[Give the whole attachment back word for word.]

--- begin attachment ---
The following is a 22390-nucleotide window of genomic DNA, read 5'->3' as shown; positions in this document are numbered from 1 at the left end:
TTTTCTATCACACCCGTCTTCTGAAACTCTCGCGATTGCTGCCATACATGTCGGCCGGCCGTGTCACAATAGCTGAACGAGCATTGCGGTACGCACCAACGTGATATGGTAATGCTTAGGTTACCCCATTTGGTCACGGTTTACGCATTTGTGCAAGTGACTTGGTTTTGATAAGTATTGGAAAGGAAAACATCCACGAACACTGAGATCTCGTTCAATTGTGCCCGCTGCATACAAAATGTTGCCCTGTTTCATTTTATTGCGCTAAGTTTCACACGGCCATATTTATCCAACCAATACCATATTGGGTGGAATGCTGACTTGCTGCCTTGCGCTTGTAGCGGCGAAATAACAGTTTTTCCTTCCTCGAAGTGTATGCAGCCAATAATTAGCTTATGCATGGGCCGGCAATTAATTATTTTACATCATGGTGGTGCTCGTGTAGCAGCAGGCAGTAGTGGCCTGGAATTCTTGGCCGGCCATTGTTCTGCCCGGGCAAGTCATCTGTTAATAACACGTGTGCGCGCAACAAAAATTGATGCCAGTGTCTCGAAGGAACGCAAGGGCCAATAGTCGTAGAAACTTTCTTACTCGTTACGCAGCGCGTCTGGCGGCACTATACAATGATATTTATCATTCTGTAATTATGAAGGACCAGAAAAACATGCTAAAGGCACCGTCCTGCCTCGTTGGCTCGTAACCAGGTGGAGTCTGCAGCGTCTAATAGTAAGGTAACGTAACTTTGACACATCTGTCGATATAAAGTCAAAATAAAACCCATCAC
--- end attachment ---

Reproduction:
The following is a 22390-nucleotide window of genomic DNA, read 5'->3' as shown; positions in this document are numbered from 1 at the left end:
TTTTCTATCACACCCGTCTTCTGAAACTCTCGCGATTGCTGCCATACATGTCGGCCGGCCGTGTCACAATAGCTGAACGAGCATTGCGGTACGCACCAACGTGATATGGTAATGCTTAGGTTACCCCATTTGGTCACGGTTTACGCATTTGTGCAAGTGACTTGGTTTTGATAAGTATTGGAAAGGAAAACATCCACGAACACTGAGATCTCGTTCAATTGTGCCCGCTGCATACAAAATGTTGCCCTGTTTCATTTTATTGCGCTAAGTTTCACACGGCCATATTTATCCAACCAATACCATATTGGGTGGAATGCTGACTTGCTGCCTTGCGCTTGTAGCGGCGAAATAACAGTTTTTCCTTCCTCGAAGTGTATGCAGCCAATAATTAGCTTATGCATGGGCCGGCAATTAATTATTTTACATCATGGTGGTGCTCGTGTAGCAGCAGGCAGTAGTGGCCTGGAATTCTTGGCCGGCCATTGTTCTGCCCGGGCAAGTCATCTGTTAATAACACGTGTGCGCGCAACAAAAATTGATGCCAGTGTCTCGAAGGAACGCAAGGGCCAATAGTCGTAGAAACTTTCTTACTCGTTACGCAGCGCGTCTGGCGGCACTATACAATGATATTTATCATTCTGTAATTATGAAGGACCAGAAAAACATGCTAAAGGCACCGTCCTGCCTCGTTGGCTCGTAACCAGGTGGAGTCTGCAGCGTCTAATAGTAAGGTAACGTAACTTTGACACATCTGTCGATATAAAGTCAAAATAAAACCCATCAC